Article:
Development history and application of PCIE

Infineon / Mitsubishi / Fuji / Semikron / Eupec / IXYS

Development history and application of PCIE

Posted Date: 2024-01-22

With the continuous development of technology, computer hardware is also constantly updated. In this process, PCIE (Peripheral Component Interconnect Express), as a new bus standard, gradually replaced AGP and PCI and became an indispensable part of the computer system. This article will introduce you to the development history of PCIE in detail and take you through the journey of this technology from its birth to its widespread application.

Limitations of AGP and PCI

Before the emergence of PCIE, the main bus standards commonly used in computer systems were AGP and PCI. AGP (Accelerated Graphics Port) is a bus specially designed for graphics cards. It can make data transmission between the graphics card and the CPU more efficient. However, with the continuous improvement of computer hardware performance, AGP has gradually exposed some limitations, such as insufficient bandwidth and poor scalability.

At the same time, although the PCI (Peripheral Component Interconnect) bus can connect various expansion cards, its bandwidth is also limited and cannot meet the needs of high-performance hardware. Therefore, the industry began to seek a new bus standard to solve these problems. The birth of PCIE

In 2001, Intel proposed the concept of PCIE, aiming to provide higher bandwidth, better scalability and higher reliability for computer systems. After several years of research and development, in 2004, the PCIE 1.0 specification was officially released. PCIE 1.0 adopts a new data transmission method, that is, point-to-point transmission, and each device has exclusive bandwidth, thus greatly improving data transmission efficiency.

Development of PCIE

Since the release of the PCIE 1.0 specification, PCIE technology has developed rapidly. The following are the main features of each version of PCIE:

(1) PCIE 1.0: Released in 2004, providing a bandwidth of 250MB/s.

(2) PCIE 2.0: Released in 2007, increasing the bandwidth to 500MB/s.

(3) PCIE 3.0: Released in 2010, the bandwidth was further increased to 985MB/s.

(4) PCIE 4.0: Released in 2017, the bandwidth reached 1969MB/s.

(5) PCIE 5.0: Released in 2020, the bandwidth has been further increased to 3938MB/s.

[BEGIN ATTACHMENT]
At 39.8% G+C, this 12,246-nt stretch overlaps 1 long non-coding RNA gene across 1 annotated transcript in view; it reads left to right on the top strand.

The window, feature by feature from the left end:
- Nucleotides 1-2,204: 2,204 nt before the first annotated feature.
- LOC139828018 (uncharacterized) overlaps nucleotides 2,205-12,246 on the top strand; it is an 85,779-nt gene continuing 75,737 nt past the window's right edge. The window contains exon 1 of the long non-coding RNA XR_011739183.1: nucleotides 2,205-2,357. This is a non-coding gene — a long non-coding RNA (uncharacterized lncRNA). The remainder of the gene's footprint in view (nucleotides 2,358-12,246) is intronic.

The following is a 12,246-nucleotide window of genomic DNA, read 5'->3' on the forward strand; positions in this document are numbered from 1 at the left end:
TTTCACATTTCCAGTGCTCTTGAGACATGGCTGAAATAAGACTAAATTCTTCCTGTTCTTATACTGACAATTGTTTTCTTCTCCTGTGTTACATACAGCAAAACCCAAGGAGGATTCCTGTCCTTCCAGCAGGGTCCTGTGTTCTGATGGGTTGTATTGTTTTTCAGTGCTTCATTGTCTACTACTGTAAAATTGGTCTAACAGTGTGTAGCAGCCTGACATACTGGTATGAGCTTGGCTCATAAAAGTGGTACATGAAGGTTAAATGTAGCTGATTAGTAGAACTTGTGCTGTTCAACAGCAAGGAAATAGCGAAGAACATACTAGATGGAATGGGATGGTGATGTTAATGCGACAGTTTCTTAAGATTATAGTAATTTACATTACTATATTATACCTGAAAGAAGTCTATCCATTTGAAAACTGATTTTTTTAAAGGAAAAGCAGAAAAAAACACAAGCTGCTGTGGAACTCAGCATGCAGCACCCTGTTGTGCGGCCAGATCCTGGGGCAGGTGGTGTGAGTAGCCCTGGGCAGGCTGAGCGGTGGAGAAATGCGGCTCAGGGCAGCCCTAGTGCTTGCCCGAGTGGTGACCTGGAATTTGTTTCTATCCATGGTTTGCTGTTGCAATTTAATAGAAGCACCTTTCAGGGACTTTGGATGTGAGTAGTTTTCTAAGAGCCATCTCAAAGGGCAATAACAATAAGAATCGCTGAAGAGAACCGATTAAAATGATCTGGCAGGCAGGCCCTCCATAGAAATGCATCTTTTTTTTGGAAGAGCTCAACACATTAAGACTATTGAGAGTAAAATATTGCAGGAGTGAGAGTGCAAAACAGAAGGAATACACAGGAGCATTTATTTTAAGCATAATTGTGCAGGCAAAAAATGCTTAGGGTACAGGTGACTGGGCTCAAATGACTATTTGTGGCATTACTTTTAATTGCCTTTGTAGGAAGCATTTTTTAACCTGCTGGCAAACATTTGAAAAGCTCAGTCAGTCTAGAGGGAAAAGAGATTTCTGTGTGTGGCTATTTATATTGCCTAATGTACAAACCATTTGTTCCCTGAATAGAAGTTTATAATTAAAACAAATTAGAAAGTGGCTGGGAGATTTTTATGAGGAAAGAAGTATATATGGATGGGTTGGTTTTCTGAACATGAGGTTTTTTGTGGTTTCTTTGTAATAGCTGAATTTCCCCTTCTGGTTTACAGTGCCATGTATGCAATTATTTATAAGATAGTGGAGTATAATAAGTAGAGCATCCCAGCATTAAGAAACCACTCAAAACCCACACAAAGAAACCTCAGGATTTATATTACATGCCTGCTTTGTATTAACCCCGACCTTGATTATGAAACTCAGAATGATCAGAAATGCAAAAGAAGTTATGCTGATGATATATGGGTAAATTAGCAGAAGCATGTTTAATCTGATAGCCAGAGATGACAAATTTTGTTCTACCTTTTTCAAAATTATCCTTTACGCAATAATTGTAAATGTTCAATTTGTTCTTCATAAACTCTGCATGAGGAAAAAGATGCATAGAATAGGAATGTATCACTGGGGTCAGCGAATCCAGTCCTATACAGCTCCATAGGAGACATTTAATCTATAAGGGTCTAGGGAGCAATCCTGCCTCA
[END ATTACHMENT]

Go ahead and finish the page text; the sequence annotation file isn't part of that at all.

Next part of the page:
As the PCIE version continues to be upgraded, its application scope is becoming more and more extensive. In addition to traditional graphics cards, network cards, sound cards and other devices, SSDs, USB controllers, Thunderbolt interfaces and other devices have also begun to support PCIE interfaces.

Wide application of PCIE

Today, PCIE has become an indispensable part of computer systems. The following are the applications of PCIE in various fields:

(1) High-performance computing: PCIE’s high bandwidth and low latency characteristics make it an ideal choice for high-performance computing. Many high-performance computing devices, such as GPUs, FPGAs, etc., use PCIE interfaces to connect to the motherboard.

(2) Data center: In the field of data center, PCIE technology is widely used in servers, storage devices and network equipment. Through the PCIE interface, high-speed data transmission can be achieved to improve the performance and efficiency of the data center.

(3) Consumer electronics: With the development of PCIE technology, more and more consumer electronic products have begun to support PCIE interface. For example, many high-performance laptops, tablets, smartphones and other devices use PCIE interface SSDs.

As a new bus standard, PCIE has seen its development speed and application scope continue to expand since its birth. In the future, with the continuous advancement of technology, PCIE technology will continue to develop to provide higher performance and better user experience for computer systems.

Review Editor: Huang Fei

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